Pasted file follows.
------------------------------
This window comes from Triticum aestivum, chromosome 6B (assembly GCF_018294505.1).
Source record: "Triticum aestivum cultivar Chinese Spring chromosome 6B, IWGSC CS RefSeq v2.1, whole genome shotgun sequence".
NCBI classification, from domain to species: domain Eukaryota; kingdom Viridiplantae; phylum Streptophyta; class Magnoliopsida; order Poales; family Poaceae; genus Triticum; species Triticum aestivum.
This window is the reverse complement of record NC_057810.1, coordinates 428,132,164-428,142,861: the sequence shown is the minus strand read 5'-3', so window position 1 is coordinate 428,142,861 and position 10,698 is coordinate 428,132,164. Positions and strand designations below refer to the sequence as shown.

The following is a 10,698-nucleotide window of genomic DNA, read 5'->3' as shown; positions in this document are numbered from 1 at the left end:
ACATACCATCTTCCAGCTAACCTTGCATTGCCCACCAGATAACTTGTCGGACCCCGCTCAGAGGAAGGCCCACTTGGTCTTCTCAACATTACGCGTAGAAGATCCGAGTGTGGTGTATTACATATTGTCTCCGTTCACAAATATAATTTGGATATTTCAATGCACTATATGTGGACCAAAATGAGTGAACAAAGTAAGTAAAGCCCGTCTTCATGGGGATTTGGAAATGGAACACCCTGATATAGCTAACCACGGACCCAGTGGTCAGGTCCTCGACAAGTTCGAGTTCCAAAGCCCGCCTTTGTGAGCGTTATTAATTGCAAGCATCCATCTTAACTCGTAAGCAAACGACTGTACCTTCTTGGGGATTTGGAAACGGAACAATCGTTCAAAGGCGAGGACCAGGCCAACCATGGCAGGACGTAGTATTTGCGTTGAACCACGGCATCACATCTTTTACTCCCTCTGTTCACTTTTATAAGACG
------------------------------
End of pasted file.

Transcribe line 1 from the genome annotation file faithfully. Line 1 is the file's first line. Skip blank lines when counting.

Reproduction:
This window comes from Triticum aestivum, chromosome 6B (assembly GCF_018294505.1).